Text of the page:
North Carolina food banksWorking a full-time job in America doesn’t guarantee you will have enough to eat.  Food & Nutrition Services (known as SNAP at the federal level) helps families who need help buying food.  Despite helping more than 47 million people during these challenging economic times, Congress is considering cutting funding for this important safety net.  Read the full article at Yahoo/Takepart.com.

ATM supports EBT program at Carrboro Farmers’ Market

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The Carrboro Farmers’ Market is increasing access to fresh, local produce for FNS households.  For the past several years, the market has encouraged FNS households to use their EBT cards at the market.  The market recently installed an ATM machine, and fees from the machine are funding the EBT program.  Read the full story from The Herald-Sun.  Read about a proposed bill to expand EBT acceptance at farmers’ markets at North Carolina Health News.

USDA visits NC State Farmers’ Market

USDA Under Secretary Kevin Concannon visited the State Farmers’ Market in Raleigh this week.  Increasingly, more and more farmers’ markets throughout the country are accepting EBT cards, benefitting both FNS households and local farmers.  A new grant opportunity will make it possible for 4,000 additional farmers’ markets to begin accepting EBT cards.  Read an article from the News & Observer, and click here to watch a short video featuring Under Secretary Concannon.

Alleghany County residents impacted by food insecurity

veggiesoup_550pxAlleghany County residents are feeling the effects of the downturn in the economy.  For these residents, knowing where their next meal will come free or even when they might eat again is a difficult reality.  Second Harvest Food Bank of Northwest North Carolina works with community groups in Alleghany County to help address this problem, known as food insecurity.  Food & Nutrition Services, formerly known as the Food Stamp Program, also serves to alleviate food insecurity.  However, in Alleghany County, only 44% of persons eligible for Food & Nutrition Services are enrolled.  Participation among seniors is even lower, 27%.  To read the full article in The Alleghany News, click here.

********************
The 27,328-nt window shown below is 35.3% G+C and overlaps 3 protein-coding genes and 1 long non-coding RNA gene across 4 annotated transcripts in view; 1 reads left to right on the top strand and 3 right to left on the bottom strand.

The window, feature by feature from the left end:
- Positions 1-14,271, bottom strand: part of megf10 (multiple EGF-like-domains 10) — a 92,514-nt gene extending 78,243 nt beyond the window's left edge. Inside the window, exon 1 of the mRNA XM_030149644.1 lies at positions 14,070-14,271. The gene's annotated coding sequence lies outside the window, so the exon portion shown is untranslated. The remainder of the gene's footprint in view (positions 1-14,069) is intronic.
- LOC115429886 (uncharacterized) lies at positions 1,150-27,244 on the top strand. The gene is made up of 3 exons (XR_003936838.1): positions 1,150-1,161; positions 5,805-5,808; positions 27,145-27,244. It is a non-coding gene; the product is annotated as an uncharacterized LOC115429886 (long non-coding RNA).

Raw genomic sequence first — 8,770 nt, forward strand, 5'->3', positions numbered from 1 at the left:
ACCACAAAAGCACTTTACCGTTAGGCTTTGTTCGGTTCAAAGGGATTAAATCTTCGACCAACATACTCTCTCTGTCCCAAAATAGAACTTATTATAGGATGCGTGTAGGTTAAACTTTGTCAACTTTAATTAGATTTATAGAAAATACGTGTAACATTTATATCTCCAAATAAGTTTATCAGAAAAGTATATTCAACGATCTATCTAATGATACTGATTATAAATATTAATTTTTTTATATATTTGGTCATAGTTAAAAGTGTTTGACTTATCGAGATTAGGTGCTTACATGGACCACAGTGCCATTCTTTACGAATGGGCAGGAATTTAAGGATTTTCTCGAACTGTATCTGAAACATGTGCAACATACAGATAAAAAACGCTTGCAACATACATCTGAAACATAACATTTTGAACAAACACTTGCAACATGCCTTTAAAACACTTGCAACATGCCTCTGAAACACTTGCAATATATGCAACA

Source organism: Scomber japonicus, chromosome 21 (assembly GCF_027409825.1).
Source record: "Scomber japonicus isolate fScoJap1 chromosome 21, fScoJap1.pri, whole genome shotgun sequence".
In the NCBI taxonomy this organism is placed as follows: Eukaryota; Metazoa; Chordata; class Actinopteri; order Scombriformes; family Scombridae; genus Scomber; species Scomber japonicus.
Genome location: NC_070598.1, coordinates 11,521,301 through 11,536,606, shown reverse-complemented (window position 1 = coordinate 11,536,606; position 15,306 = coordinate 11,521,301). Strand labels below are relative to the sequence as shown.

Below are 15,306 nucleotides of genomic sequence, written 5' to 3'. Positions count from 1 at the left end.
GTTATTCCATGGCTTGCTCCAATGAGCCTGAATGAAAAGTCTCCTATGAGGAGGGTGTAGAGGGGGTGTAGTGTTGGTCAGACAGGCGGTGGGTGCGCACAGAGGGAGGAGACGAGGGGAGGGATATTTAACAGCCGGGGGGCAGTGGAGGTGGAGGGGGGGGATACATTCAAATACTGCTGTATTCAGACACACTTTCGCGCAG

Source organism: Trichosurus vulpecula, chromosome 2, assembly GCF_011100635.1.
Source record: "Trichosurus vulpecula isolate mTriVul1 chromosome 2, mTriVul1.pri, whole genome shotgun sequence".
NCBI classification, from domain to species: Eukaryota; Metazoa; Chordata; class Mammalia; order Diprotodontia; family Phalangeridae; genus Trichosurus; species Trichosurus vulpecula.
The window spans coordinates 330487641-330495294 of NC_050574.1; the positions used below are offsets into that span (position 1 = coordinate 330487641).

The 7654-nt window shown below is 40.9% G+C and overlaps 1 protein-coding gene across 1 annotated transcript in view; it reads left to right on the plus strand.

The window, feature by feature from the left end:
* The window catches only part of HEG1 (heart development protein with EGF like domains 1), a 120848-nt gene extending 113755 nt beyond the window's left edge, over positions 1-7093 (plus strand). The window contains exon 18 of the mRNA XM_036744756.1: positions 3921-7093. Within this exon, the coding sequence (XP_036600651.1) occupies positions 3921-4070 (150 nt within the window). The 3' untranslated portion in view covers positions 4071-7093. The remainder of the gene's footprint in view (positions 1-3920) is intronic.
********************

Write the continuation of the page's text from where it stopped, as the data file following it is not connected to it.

Food Bank employee’s efforts highlighted

Emily Kraft, an employee with the Food Bank of Central & Eastern NC, provides FNS outreach in New Hanover County.  Emily explains the program and helps households with the FNS application.  Her efforts were highlighted in a recent article in the Star News.

Ashe County DSS recognized for FNS outreach

Ashe County Department of Social Services (DSS) was awarded a Hunger Champion Award by the U.S Department of Agriculture earlier this year. The award was in recognition of the county’s efforts to help households enroll in Food & Nutrition Services (FNS) (formerly the Food Stamp Program). The outreach efforts were part of a year-long partnership between Ashe County DSS and Second Harvest Food Bank of Northwest North Carolina. To read the full article, click here.